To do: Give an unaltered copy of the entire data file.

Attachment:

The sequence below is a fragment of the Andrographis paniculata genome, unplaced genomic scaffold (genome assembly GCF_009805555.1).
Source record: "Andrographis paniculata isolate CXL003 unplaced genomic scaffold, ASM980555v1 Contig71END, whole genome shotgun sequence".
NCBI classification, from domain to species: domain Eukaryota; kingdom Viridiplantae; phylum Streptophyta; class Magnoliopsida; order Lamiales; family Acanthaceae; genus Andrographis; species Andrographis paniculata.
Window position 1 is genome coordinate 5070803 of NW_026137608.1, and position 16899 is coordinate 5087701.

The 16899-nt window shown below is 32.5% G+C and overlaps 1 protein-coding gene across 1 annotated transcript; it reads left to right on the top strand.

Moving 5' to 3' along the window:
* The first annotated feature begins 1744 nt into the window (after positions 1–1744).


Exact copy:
The sequence below is a fragment of the Andrographis paniculata genome, unplaced genomic scaffold (genome assembly GCF_009805555.1).
Source record: "Andrographis paniculata isolate CXL003 unplaced genomic scaffold, ASM980555v1 Contig71END, whole genome shotgun sequence".
NCBI classification, from domain to species: domain Eukaryota; kingdom Viridiplantae; phylum Streptophyta; class Magnoliopsida; order Lamiales; family Acanthaceae; genus Andrographis; species Andrographis paniculata.
Window position 1 is genome coordinate 5070803 of NW_026137608.1, and position 16899 is coordinate 5087701.

The 16899-nt window shown below is 32.5% G+C and overlaps 1 protein-coding gene across 1 annotated transcript; it reads left to right on the top strand.

Moving 5' to 3' along the window:
* The first annotated feature begins 1744 nt into the window (after positions 1–1744).